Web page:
FROM OUR EXPERTS
A newly published study, The Role of Clinical Uncertainty in Treatment Decisions for Diabetic Patients with Uncontrolled Blood Pressure , points out that people with
diabetes and hypertension (AKA high blood pressure or HBP) often see their
physicians, have high BP readings, yet don't have their HBP treatment adjusted.
The authors give examples of
why physicians procrastinate, ranging from the obvious (the patient showed up at
the clinic for another problem that took priority) to the seemingly bizarre (if
more than one reading was obtained, which blood pressure value or which
combination of values would best represent a patient's true blood pressure).
Perhaps of some concern is
that the authors only investigated the behavior of primary care Veteran's
Administration physicians; whether the behaviors of private-practice
physicians, specialists, or Nurse Practitioners or Physician Assistants would
be different can only be speculated. It might well be worse in other settings,...
During any type of medical visit, there are four main vital signs that are routinely monitored by the medical professionals. These vital signs assist the healthcare providers with detecting and monitoring potential medical problems. One of the vital signs monitored by the physician is the pulse rate. The pulse rate and high blood pressure are significant in that the rate of the pulse is firm and strong if your blood pressure is not elevated.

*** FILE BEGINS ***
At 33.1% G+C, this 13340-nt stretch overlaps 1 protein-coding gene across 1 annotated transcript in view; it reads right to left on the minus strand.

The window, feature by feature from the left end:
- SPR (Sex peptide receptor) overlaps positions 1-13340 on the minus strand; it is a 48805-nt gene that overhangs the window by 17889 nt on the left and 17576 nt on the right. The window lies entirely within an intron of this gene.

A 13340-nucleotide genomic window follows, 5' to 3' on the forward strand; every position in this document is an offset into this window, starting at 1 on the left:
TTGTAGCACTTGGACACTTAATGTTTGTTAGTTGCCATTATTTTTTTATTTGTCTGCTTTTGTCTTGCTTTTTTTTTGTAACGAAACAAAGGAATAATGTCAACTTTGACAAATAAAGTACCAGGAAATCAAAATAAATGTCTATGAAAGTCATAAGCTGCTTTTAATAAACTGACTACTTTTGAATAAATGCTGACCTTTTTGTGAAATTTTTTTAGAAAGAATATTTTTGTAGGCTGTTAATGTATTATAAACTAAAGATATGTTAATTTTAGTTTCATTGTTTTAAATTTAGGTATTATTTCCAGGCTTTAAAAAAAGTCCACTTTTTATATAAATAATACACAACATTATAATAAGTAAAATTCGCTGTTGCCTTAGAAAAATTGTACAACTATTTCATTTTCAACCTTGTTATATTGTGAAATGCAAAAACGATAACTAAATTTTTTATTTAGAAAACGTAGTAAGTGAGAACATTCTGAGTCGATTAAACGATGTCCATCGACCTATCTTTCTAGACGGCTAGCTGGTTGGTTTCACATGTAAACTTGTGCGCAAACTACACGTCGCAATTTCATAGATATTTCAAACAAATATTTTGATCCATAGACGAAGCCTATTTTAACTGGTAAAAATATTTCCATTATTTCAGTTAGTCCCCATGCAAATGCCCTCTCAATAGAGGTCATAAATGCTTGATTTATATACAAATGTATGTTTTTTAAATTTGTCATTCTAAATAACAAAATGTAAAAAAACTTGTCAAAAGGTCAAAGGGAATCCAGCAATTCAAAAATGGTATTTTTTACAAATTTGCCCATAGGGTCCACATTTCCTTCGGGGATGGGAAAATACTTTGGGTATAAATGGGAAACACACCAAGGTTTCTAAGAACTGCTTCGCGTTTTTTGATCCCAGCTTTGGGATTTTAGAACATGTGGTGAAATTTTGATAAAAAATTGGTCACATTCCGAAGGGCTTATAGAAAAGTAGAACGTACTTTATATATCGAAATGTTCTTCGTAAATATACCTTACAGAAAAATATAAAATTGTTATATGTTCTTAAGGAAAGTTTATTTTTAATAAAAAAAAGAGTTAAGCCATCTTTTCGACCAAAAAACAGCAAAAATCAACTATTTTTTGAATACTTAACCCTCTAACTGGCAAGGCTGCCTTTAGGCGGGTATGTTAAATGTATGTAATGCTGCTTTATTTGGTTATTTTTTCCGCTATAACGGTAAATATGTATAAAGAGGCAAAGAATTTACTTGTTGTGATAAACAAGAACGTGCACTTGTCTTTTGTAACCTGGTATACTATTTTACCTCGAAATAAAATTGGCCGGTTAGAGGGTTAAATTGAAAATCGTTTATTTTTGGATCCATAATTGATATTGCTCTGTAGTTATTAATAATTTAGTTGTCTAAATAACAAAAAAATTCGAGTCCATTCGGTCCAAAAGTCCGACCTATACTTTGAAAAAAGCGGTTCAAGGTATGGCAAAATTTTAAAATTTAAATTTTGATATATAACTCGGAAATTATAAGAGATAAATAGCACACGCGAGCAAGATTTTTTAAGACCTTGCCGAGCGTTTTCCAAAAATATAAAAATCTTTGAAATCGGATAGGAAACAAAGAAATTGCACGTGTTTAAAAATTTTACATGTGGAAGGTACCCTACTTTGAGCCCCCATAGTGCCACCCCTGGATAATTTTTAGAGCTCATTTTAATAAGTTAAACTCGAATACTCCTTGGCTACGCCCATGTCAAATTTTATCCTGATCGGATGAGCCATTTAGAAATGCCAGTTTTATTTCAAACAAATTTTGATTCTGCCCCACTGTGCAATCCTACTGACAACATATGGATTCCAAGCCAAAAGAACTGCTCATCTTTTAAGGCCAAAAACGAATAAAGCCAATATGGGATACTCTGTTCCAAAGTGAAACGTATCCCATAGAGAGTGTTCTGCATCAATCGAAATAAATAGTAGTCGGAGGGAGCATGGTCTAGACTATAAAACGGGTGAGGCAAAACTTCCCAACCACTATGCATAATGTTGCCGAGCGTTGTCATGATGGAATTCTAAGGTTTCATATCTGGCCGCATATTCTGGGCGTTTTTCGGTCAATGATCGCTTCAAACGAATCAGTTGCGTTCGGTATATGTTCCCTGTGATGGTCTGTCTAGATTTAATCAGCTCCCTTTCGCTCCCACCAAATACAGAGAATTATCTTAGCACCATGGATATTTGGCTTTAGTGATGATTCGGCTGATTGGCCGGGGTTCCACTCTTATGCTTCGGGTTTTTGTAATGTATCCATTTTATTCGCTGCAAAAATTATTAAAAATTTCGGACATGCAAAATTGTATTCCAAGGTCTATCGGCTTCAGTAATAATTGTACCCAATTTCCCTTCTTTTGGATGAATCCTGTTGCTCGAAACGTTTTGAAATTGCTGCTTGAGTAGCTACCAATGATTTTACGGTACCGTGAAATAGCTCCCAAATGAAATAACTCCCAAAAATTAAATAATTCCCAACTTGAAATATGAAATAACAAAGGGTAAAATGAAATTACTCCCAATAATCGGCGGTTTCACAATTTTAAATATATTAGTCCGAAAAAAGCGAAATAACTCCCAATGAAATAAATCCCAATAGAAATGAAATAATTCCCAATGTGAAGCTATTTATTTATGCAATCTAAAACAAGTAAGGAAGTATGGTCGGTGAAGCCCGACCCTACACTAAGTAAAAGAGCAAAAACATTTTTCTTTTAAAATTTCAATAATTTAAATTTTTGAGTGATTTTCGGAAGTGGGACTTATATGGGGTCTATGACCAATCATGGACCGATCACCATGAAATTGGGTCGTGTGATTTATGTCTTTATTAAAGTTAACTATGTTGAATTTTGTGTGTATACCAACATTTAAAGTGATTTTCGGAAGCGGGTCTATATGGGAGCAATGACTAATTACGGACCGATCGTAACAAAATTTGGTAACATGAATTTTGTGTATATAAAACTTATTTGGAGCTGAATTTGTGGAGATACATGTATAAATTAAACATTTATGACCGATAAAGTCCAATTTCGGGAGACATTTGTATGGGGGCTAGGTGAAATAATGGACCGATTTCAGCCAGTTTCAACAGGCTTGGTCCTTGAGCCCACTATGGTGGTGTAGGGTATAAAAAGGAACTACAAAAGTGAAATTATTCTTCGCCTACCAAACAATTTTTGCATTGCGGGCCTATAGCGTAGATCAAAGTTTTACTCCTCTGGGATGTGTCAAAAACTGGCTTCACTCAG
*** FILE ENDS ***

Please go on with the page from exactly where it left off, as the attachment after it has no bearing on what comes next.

Because high blood pressure causes tension and complicates cardiovascular normal activity, it may cause stress with your pulse activity. Meaning, the arteries experience resistance against the flow of the blood. The pulse rate calculates the number of times the heart beats per minute. The rate measurements indicate the heart rate, heart rhythm and the strength of your pulse. Therefore, high blood pressure slows down normal blood flow causing the arteries to demonstrate difficulty with expanding.
Your blood pressure responds differen...
My doctor didn't give me one of the new drugs that are good for my blood pressure. Is this because she is not up to date? Recently the New York Times ran an editorial and several pieces on the "Op Ed" page about lecturers having conflicts of interest when giving such lectures. I am currently on a plane preparing to give grand rounds to doctors at a community hospital on the subject of hypertension control. At this particular hospital, and others at which I have lectured, they were quite careful to make sure that I disclose any such conflicts. As do many other physicians, I receive indirect support for some of my research from drug companies. It is indirect because the research that I do has to do with adjudication (or judging) of adverse events, reporting of side effects, and what is called "investigator initiated research" (not related to the use of the drug or device, directed at finding out why the disease does what it does). As such, the type of...
You should know
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